Sunday, October 30, 2011
Monday, October 24, 2011
The figure-four leg lock is also useful. Any technique used on the knee joint, especially if it relies on pain, will have a risk of injury. To apply the technique you place the threat’s left ankle directly in the hollow of his right knee (if I have to tell you the directions can be reversed, you probably aren’t bright enough to be literate anyway). The right knee is then flexed (bent) which both traps the left ankle and puts pressure on the knee such that it can be snapped.
The farther towards the toes you apply pressure, the better leverage you have. Many threat will be able to simply kick you off if you don’t apply good leverage. Almost all will be able to kick you off if you try to cross the legs at the ankles instead of putting the ankle directly in the knee joint.
You do not need to control this hold with your hands. In the example above (right knee locked, left ankle trapped) I kneel with my left knee outside of the threat’s butt, the threats right foot in the crease of my thigh and my right ankle hooked behind the threat’s trapped left ankle.
I learned the hook trick because the only person I’ve ever had escape from the figure four was a very small, wiry and quite dangerous mentally ill female who had a thing for stabbing people. She just did what looked like a military low crawl and pulled herself out of the lock.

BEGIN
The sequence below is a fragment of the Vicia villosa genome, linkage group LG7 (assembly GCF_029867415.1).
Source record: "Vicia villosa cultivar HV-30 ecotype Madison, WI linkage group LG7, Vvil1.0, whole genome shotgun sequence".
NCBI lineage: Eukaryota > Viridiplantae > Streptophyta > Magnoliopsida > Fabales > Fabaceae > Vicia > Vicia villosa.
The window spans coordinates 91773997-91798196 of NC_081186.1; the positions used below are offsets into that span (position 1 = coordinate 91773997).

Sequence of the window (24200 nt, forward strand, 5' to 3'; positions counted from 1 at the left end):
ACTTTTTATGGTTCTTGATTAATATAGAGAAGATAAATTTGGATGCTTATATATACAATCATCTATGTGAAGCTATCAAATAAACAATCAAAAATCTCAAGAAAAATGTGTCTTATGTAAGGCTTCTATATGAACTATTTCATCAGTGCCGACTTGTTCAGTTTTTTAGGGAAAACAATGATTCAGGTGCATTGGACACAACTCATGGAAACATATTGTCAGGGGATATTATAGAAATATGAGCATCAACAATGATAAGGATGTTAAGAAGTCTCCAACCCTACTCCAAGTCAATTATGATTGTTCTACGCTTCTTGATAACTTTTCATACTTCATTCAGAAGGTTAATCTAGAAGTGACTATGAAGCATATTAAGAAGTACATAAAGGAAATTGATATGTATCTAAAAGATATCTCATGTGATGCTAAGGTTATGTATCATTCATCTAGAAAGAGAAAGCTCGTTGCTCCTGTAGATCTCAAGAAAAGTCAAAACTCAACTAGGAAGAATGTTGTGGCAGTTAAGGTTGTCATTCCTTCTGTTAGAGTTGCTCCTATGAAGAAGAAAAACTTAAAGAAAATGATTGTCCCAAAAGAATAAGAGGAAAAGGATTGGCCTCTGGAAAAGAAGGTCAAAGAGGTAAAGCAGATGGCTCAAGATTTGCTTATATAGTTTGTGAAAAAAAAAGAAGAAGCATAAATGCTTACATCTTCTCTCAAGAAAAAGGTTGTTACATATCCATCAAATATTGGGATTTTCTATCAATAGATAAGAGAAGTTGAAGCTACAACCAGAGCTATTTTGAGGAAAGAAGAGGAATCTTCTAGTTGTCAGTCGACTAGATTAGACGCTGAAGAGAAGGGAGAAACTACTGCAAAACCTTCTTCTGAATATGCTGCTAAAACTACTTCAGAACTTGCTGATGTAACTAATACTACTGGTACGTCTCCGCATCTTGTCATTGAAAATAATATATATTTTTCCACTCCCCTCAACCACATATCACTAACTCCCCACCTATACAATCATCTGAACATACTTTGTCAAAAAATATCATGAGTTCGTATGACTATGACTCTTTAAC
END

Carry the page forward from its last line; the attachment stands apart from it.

This is an excellent unhandcuffing technique and a very good hands-free control hold. If the threat will not give up the hands for cuffing, if they ‘turtle,’ you can reach under their face (fingers flat to prevent biting, just like feeding a horse) and use the pressure point under the nose at the base of the bone to extend the spine. They will put their hands on the ground to support their own weight and you can simply yank one of the support hands back for cuffing.
After experiencing this, most NTs will voluntarily give up the remaining hand. You may have to do it twice for EDPs.
'NT' in the above paragraph means 'neurotypical' short hand for not an EDP. It's explained elsewhere in the handbook.
Clear enough to do?